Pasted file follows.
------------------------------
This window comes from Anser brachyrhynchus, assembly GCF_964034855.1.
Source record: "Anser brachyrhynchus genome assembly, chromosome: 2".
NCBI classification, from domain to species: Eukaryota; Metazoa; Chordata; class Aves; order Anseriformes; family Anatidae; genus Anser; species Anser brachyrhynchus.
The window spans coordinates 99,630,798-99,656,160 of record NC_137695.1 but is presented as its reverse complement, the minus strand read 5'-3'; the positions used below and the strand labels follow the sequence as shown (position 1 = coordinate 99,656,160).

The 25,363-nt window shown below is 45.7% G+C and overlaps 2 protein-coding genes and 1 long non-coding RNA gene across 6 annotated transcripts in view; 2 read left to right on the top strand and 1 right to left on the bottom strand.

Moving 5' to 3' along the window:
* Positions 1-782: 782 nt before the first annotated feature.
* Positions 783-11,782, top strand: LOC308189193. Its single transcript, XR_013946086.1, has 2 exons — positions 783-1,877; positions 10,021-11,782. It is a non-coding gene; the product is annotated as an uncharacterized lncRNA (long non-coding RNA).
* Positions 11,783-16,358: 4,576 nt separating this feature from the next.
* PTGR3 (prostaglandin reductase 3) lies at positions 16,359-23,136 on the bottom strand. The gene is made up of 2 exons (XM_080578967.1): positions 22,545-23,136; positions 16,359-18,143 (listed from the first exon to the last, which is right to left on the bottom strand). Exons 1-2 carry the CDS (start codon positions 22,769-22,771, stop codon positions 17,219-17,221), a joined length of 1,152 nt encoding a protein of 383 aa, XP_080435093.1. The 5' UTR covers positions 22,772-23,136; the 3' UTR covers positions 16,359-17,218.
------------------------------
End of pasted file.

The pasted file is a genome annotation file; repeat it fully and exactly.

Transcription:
This window comes from Anser brachyrhynchus, assembly GCF_964034855.1.
Source record: "Anser brachyrhynchus genome assembly, chromosome: 2".
NCBI classification, from domain to species: Eukaryota; Metazoa; Chordata; class Aves; order Anseriformes; family Anatidae; genus Anser; species Anser brachyrhynchus.
The window spans coordinates 99,630,798-99,656,160 of record NC_137695.1 but is presented as its reverse complement, the minus strand read 5'-3'; the positions used below and the strand labels follow the sequence as shown (position 1 = coordinate 99,656,160).

The 25,363-nt window shown below is 45.7% G+C and overlaps 2 protein-coding genes and 1 long non-coding RNA gene across 6 annotated transcripts in view; 2 read left to right on the top strand and 1 right to left on the bottom strand.

Moving 5' to 3' along the window:
* Positions 1-782: 782 nt before the first annotated feature.
* Positions 783-11,782, top strand: LOC308189193. Its single transcript, XR_013946086.1, has 2 exons — positions 783-1,877; positions 10,021-11,782. It is a non-coding gene; the product is annotated as an uncharacterized lncRNA (long non-coding RNA).
* Positions 11,783-16,358: 4,576 nt separating this feature from the next.
* PTGR3 (prostaglandin reductase 3) lies at positions 16,359-23,136 on the bottom strand. The gene is made up of 2 exons (XM_080578967.1): positions 22,545-23,136; positions 16,359-18,143 (listed from the first exon to the last, which is right to left on the bottom strand). Exons 1-2 carry the CDS (start codon positions 22,769-22,771, stop codon positions 17,219-17,221), a joined length of 1,152 nt encoding a protein of 383 aa, XP_080435093.1. The 5' UTR covers positions 22,772-23,136; the 3' UTR covers positions 16,359-17,218.